that sort of catastrophic loss could mean no "recovery", though given enough time, i think people will continue to progress.

i mean, i'm a smart guy, but i couldn't run over to the nuclear (or any other) power station and make sure operations continue in a safe and efficient manner.

i couldn't continue food processing or production on a massive scale.

i couldn't perform the most basic types of surgery.

i think the guarantee is that you're fucked in the short term.

and there's at least good odds that you're fucked in the long term.

u/PhilR8 · 4 pointsr/books

Africa: A Biography of the Continent by John Reader

1491: New Revelations of the Americas Before Columbus by Charles C. Mann

Both cover some of the same concepts as GG&S, but in a much more rigorous fashion. Both are better reads with a less self-congratulatory tone and much more interesting information. GG&S is a kids book compared to these works, which is fine because GG&S is a great introduction to these sorts of concepts. Now you can get down to reading the good stuff.

u/Shovelbum26 · 4 pointsr/AskHistorians

Especially considering the major population centers were, depending on the time period, mostly in Central America and the North American Mid-west. All of those cultures were definitely sedentary.

For good information on this I'd check out Mann's flawed but interesting 1491. I (and many archaeologists) feel he overestimates the size of pre-Columbian populations, but it's as exhaustive a look at demographics in the Americas just before contact as you will find, and it's very approachable for the layperson.

The upshot is, per capita, by European Contact, absolutely most Native Americans lived in sedentary, agriculture based state or chiefdom level societies. Maybe by geographic area nomadic hunter-gatherers might win out, but certainly not by population.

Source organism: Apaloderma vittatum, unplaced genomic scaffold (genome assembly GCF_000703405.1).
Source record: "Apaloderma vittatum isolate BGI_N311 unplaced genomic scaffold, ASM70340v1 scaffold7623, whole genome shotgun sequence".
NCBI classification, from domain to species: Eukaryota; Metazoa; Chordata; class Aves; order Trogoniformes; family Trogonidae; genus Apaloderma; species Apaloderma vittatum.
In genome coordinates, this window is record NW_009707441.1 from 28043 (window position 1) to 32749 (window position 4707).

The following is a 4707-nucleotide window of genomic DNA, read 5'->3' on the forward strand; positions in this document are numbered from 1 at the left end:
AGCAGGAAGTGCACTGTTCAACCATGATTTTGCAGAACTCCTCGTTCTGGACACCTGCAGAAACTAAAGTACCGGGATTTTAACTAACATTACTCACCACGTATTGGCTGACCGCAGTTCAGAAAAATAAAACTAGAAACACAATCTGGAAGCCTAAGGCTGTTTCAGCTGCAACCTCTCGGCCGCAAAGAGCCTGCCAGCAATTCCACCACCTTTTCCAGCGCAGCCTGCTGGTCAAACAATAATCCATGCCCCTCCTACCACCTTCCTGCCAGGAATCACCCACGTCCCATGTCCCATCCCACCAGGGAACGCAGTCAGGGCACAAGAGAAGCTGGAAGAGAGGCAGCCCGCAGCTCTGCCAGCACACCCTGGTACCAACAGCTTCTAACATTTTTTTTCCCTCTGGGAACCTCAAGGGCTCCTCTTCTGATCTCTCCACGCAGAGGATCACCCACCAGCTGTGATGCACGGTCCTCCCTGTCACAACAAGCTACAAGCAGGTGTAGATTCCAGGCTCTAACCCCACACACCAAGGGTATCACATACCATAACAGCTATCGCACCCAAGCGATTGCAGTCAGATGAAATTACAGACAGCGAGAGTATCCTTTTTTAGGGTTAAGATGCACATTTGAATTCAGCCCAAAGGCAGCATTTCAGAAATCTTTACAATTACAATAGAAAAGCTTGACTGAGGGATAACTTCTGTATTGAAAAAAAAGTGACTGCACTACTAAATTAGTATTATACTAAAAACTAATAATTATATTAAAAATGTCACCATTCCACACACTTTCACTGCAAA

u/Vermillionbird · 4 pointsr/TrueReddit

Comparing invasive species to GMO crops is a false equivalence. Also, your entire post rests on an outdated and bullshit view of the natural world as existing in this pristine state upon which modern man has recklessly trampled. I highly recommend reading the book 1491, which does a good job unraveling the thesis that 'nature=pristine, man's interference=bad'.

Also, we aren't talking about zebra mussels or rabbits in Australia, we're talking about domesticated crop species that are the result of thousands of years of breeding and cultivation, and generally don't thrive in the wild without human intervention. I'm not talking GMO, I'm talking your 'heirloom' varieties. Inserting a gene which codes for a vitamin A synthesis is nothing like releasing birds because we think they'd be pretty. The rice plant already grows in the Philippines. The fundamental biological method by which the plant grows and reproduces has not changed. If we accept farming as part of the natural tableau of the area, then we're changing nothing in the status quo, aside from providing more rounded nutrition to the population

u/pipocaQuemada · 4 pointsr/AskHistorians

> Armchair generals can argue over and over about what the English 'should have done', but the fact remains that the decline in archery training led to the downfall of the longbow.